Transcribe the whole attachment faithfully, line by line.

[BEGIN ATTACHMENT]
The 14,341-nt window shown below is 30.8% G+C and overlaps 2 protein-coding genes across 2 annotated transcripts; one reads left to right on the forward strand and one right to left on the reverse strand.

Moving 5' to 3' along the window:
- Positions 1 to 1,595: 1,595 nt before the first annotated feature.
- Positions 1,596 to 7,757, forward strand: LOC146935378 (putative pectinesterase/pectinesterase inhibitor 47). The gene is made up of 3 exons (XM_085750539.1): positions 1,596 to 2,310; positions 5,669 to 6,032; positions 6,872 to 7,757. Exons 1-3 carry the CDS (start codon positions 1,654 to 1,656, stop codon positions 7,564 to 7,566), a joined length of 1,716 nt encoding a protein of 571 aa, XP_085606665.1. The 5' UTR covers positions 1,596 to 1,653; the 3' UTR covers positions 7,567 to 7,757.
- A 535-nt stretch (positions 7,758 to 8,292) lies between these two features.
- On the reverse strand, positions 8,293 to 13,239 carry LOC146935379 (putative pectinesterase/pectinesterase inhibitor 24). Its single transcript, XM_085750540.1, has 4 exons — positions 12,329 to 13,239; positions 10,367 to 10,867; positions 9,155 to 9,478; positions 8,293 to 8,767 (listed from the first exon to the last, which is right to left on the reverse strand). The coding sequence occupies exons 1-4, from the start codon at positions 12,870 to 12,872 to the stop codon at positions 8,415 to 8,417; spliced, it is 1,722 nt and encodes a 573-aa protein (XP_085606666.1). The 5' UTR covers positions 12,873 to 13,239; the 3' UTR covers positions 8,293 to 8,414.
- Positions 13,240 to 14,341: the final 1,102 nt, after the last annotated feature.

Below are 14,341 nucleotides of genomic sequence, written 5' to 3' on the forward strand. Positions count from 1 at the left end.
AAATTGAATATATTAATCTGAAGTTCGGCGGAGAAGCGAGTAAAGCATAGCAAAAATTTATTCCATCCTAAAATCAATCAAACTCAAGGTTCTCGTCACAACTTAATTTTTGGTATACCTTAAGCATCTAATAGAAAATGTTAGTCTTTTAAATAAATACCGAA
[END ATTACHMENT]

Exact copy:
The 14,341-nt window shown below is 30.8% G+C and overlaps 2 protein-coding genes across 2 annotated transcripts; one reads left to right on the forward strand and one right to left on the reverse strand.

Moving 5' to 3' along the window:
- Positions 1 to 1,595: 1,595 nt before the first annotated feature.
- Positions 1,596 to 7,757, forward strand: LOC146935378 (putative pectinesterase/pectinesterase inhibitor 47). The gene is made up of 3 exons (XM_085750539.1): positions 1,596 to 2,310; positions 5,669 to 6,032; positions 6,872 to 7,757. Exons 1-3 carry the CDS (start codon positions 1,654 to 1,656, stop codon positions 7,564 to 7,566), a joined length of 1,716 nt encoding a protein of 571 aa, XP_085606665.1. The 5' UTR covers positions 1,596 to 1,653; the 3' UTR covers positions 7,567 to 7,757.
- A 535-nt stretch (positions 7,758 to 8,292) lies between these two features.
- On the reverse strand, positions 8,293 to 13,239 carry LOC146935379 (putative pectinesterase/pectinesterase inhibitor 24). Its single transcript, XM_085750540.1, has 4 exons — positions 12,329 to 13,239; positions 10,367 to 10,867; positions 9,155 to 9,478; positions 8,293 to 8,767 (listed from the first exon to the last, which is right to left on the reverse strand). The coding sequence occupies exons 1-4, from the start codon at positions 12,870 to 12,872 to the stop codon at positions 8,415 to 8,417; spliced, it is 1,722 nt and encodes a 573-aa protein (XP_085606666.1). The 5' UTR covers positions 12,873 to 13,239; the 3' UTR covers positions 8,293 to 8,414.
- Positions 13,240 to 14,341: the final 1,102 nt, after the last annotated feature.

Below are 14,341 nucleotides of genomic sequence, written 5' to 3' on the forward strand. Positions count from 1 at the left end.
AAATTGAATATATTAATCTGAAGTTCGGCGGAGAAGCGAGTAAAGCATAGCAAAAATTTATTCCATCCTAAAATCAATCAAACTCAAGGTTCTCGTCACAACTTAATTTTTGGTATACCTTAAGCATCTAATAGAAAATGTTAGTCTTTTAAATAAATACCGAA